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Are we any closer to sustainable development? Listening to active stakeholder discourses of tourism development in the Waterberg Biosphere Reserve, South Africa.Lyon, Andrew; Hunter-Jones, Philippa; Warnaby, Gary; University of Chester; University of Liverpool; Manchester Metropolitan University (Elsevier, 2017-02-24)‘Biosphere reserve’ is a United Nations (UN) designation stipulating that a region should attempt to follow the principles of sustainable development (SD). This paper adopts a stakeholder analysis framework to analyse the discourses of those tourism stakeholders who can actively affect SD in the Waterberg Biosphere Reserve (WBR), South Africa. Adopting an inductive qualitative methodology generated multiple research themes which were subsequently analysed using critical discourse analysis (CDA) techniques. These themes indicate that seeking SD in biosphere reserves is problematical when there are distinct ideological differences between active stakeholder groups and power relations are unequal. Adopting CDA allows us to make some sense of why this is the case as the technique appreciates not only how tourism development occurs, but also why it occurs in a particular way. This paper adds to the literature on stakeholder analysis in tourism specifically and also has wider implications for SD more generally.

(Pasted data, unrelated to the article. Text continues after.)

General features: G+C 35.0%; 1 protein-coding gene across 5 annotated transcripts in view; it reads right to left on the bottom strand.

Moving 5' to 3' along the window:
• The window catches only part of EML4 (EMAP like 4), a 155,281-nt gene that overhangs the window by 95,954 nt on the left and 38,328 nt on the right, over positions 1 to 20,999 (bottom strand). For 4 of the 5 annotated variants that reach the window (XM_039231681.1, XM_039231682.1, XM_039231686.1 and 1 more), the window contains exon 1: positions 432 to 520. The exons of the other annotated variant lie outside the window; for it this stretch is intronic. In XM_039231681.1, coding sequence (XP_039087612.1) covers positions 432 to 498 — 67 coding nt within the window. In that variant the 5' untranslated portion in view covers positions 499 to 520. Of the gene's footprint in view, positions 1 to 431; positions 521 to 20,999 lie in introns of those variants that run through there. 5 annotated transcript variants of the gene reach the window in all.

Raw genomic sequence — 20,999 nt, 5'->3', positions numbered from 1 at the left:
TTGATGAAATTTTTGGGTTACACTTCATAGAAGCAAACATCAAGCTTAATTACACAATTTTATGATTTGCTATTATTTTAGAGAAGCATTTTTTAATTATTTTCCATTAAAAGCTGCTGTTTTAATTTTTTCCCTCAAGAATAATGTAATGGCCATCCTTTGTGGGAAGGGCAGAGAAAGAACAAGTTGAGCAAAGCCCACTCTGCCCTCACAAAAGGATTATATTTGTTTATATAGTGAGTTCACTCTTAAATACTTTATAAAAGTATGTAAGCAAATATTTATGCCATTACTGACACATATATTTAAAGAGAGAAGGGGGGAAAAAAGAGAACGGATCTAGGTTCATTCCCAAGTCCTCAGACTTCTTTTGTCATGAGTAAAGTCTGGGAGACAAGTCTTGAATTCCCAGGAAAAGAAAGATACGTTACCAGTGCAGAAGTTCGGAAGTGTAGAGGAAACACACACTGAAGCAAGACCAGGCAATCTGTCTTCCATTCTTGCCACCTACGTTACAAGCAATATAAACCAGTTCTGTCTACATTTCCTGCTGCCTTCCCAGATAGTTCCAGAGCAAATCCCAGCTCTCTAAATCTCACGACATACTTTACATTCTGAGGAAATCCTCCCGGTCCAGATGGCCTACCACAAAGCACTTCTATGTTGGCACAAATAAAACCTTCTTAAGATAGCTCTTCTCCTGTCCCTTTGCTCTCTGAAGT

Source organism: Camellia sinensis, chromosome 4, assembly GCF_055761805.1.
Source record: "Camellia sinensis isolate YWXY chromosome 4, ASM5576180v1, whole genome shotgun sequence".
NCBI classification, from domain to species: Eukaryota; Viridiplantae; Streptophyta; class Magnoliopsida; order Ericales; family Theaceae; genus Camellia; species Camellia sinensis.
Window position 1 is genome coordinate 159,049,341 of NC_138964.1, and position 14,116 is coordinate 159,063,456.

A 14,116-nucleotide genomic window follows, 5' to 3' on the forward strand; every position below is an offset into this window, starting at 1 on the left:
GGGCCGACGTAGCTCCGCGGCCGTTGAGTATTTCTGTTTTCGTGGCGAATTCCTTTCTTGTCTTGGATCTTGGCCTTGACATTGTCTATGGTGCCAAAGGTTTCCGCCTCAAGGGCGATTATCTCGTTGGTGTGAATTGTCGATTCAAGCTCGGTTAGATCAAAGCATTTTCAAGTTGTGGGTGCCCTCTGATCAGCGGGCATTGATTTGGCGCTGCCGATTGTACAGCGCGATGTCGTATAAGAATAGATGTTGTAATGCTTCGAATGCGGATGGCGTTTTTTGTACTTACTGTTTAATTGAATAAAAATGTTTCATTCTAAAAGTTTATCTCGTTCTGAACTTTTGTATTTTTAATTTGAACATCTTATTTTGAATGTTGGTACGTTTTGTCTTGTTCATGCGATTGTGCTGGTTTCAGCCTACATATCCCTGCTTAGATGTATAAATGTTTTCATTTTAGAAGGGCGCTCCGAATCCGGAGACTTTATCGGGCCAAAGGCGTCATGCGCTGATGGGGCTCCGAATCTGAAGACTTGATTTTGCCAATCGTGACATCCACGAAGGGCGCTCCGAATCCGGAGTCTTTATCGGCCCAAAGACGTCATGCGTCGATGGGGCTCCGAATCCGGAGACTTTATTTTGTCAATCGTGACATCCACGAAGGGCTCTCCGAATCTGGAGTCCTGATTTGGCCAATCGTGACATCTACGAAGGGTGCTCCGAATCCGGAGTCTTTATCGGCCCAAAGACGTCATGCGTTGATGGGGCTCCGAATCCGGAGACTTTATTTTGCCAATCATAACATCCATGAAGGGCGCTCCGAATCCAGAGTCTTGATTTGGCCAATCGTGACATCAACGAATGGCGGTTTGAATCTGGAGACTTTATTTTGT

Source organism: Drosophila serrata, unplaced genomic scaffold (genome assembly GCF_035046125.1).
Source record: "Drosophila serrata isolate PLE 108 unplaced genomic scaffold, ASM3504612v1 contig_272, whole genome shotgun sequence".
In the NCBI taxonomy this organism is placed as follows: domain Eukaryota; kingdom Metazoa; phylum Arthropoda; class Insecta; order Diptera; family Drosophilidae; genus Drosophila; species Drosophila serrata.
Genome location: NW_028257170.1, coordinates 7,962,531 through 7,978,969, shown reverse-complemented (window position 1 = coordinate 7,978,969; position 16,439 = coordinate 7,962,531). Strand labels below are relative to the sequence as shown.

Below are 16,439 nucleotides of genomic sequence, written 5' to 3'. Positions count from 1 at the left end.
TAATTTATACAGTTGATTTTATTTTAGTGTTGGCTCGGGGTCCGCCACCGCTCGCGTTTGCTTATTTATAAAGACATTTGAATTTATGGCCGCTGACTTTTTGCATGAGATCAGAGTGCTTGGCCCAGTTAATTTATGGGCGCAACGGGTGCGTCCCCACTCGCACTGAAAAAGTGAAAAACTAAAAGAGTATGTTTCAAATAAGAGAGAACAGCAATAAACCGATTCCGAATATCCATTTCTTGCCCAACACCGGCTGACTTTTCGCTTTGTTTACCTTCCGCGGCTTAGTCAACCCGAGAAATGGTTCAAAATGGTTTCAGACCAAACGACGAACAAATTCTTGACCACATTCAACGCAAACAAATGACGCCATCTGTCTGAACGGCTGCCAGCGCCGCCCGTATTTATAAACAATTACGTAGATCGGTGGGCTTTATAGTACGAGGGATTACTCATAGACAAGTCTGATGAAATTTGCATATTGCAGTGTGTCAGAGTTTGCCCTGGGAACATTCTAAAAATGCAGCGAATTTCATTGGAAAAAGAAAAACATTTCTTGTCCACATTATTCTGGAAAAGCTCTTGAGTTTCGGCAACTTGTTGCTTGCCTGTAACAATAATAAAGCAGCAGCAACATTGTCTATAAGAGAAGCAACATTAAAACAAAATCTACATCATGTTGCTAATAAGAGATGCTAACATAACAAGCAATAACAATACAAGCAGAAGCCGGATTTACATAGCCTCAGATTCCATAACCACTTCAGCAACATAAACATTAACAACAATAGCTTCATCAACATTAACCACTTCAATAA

Critical discourse analysis and the questioning of dominant, hegemonic discourses of sustainable tourism in the Waterberg Biosphere Reserve, South AfricaLyon, Andrew; Hunter-Jones, Philippa; University of Chester; University of Liverpool (Taylor & Francis, 2019-01-14)The aim of this paper is to demonstrate how critical discourse analysis (CDA), an under-utilised methodological approach, can be used to critically question the dominant, hegemonic discourses surrounding sustainable development and sustainable tourism development. The Waterberg Biosphere Reserve in South Africa provides the study context. The United Nations Sustainable Development Goals (SDGs) provide the framework for review, sustainable development an integral part of this framework. This research study examines three SDGs in particular: discourses surrounding SDG 4 (quality education), SDG 8 (decent work and economic growth) and SDG 15 (life on land). Interviews (n=35) were conducted, in South Africa, with multiple stakeholder groups. CDA techniques were applied to data analysis to examine the sustainable development/sustainable tourism discourses attached to the SDGs under review. Neoliberal discourses linked to the economy, the environment, and a sustaining of the tourism industry through top-down planning and unequal power distributions emerged. Conclusions reflect both upon the opportunities utilising a tool such as CDA presents, along with the limitations to take account of in applying it. CDA applications which explore SDGs by listening to the voices of the poor are suggested as one avenue for further research.